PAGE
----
Issue #133
With: Kateryna Iakovlenko, Jörg Heiser, Franco “Bifo” Berardi, Thotti, Serubiri Moses, Beny Wagner, Jussi Parikka

In the first e-flux journal issue of 2023, the Ukranian researcher and curator Kateryna Iakovlenko points our eyes at images of forests. The first is from the site of a mass grave outside Izium, a city on the Donets River in eastern Ukraine. The bodies were gone by the time the photo was taken; instead, the photographer shows medics and the surrounding woods. Another is a nineteenth-century photograph of a forest in Tasmania picturing lush trees, which on close examination conceal colonizing British officers. A more recent Instagram photograph shows a feminist Ukrainian Army volunteer living, with others, among the trees they are protecting. A final photo was captured by an occupying Russian Federation soldier’s camera moments before his death outside Izium’s woods. His body remains out of view; his unambiguous vantage point of the exploded forest landscape remains.

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8 Essays February 2023

Images produce bodily effects and wield the power of persuasion. They reveal invisible and hidden violence; they show the suffering associated with loss and trauma as something very physical. While photography can convey such feelings, it can also build distance between those suffering and those viewing images of suffering, who may not want that closeness. After all, being close hurts. But all of these bodies, suffering or not, are a part of one collective body at war, with all its legs, breasts, and broken hands wearing a yellow and blue bracelet.

The Noah Complex
Jörg Heiser

Like Noah, the acting subject seeks to resist the coming doom; but like Noah, the subject’s question is whether they feel obligated more to the public/the collective, or to a higher purpose. In what way is this subject, in the end, thus obligated only to itself? Before attempting to answer these bigger-picture questions, it’s necessary to have a closer look at some of the details.

In 1974, I was in compulsory military service, living in an Italian army barracks. But military life was not my cup of tea and I was looking for a way out. A friend suggested I read a French philosopher. And so, I began to read Félix Guattari.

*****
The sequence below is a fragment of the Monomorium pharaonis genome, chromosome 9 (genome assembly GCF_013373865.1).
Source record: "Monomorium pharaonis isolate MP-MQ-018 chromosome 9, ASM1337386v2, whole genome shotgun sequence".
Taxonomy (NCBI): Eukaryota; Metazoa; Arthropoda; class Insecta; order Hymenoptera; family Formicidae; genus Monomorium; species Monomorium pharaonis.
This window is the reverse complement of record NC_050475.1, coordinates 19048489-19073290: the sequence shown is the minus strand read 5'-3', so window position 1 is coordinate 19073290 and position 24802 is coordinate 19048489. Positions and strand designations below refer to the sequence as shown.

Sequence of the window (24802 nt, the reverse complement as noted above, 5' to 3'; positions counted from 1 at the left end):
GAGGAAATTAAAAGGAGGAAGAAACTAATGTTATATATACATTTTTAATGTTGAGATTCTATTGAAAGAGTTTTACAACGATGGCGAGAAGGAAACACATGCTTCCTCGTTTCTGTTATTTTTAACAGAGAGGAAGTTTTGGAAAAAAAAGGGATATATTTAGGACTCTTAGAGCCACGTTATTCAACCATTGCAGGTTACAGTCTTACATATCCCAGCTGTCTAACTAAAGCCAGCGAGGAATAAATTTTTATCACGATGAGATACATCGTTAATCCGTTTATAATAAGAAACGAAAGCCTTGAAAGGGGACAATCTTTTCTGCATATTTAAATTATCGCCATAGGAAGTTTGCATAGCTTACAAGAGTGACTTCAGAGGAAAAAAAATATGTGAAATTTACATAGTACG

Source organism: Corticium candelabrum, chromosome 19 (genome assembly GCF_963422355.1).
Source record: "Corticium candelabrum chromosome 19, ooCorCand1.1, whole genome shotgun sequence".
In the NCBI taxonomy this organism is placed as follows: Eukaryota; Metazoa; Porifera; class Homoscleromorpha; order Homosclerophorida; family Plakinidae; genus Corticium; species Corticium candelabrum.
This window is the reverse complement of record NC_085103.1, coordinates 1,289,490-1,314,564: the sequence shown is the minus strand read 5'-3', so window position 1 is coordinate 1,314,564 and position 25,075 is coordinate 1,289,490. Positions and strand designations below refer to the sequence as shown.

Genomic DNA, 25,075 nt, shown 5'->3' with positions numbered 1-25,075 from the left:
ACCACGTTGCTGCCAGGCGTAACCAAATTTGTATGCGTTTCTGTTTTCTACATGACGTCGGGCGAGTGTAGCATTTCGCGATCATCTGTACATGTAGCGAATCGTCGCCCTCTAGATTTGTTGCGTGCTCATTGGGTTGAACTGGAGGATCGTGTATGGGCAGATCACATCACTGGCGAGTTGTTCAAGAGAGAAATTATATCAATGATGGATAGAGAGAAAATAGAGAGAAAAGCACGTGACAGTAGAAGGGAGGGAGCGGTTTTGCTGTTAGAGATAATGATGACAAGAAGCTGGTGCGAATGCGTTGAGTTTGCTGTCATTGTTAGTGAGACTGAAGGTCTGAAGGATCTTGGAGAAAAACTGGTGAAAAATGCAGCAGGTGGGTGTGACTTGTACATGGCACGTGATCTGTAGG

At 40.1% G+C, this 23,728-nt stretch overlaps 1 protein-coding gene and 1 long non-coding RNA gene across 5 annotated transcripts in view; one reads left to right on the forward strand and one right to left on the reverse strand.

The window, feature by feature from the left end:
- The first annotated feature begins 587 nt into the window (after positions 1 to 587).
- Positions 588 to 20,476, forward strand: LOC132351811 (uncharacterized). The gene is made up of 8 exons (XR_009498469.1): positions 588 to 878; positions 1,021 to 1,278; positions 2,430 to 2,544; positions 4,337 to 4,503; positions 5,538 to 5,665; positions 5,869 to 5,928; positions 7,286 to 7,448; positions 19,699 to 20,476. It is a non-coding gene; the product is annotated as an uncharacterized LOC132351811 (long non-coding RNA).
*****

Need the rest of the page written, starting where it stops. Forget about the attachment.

There is a light hovering over the end of the world, only visible at the very edge of the world. A torturous cross rather than fire or flame, this light hurts more in its distance than its encounter—already impossible without a name for summoning it. This light is conjured within the blindness of the night’s currents, a night that dresses the castaways of Iberian galleons as stars. This light is not a guide, though at the end of the world, it was prone to misuse, whether as astrolabe or compass.

Writing from 2023, can it be argued that Southeast Asian video has outgrown that “embryonic” stage, arriving at a point where it can and must be viewed in equal terms with art produced in the West? This raises the further question of how to situate and historicize video art criticism in Southeast Asia, especially when an exhibition like “Video, an Art, a History” could only present an art historical survey of video art in the region through its comparison to art from the West. Is such a comparison beneficial or necessary? Could this show reveal the specificities of the “local” even under such comparative circumstances?

The human stomach was said to be one of God’s greatest inventions, an oven for his earthly chemistry lab. The human ability to understand and manipulate individual chemical elements would always pale in comparison to the alchemy of digestion, which was designed with celestial complexity. In this model, digestion takes on expansive metaphysical dimensions that appear far removed from how we might conceive of digestion today. But digestion theories are fundamental representations of how one conceives of the threshold where the body meets the world. As such, any understanding of how the body digests is always in some way metaphysical, a product of models for how the body is more broadly situated in the world within a given cosmology.

Coined by the renowned German filmmaker, artist, and writer Harun Farocki, the term “operational images” appeared in the early 2000s in his video installation trilogy Eye/Machine I-III (2001–3), which investigates autonomous weapon systems, machine vision in industrial and other applications, and the broader move from representations to the primacy of operations. Farocki’s film installation series presents this shift as a particular kind of image that emerges in those institutional practices, although it also articulates the shift through the various histories and spaces that condition both the emergence of such images and their industrial base: these include military test facilities, archives, laboratories, and factories.


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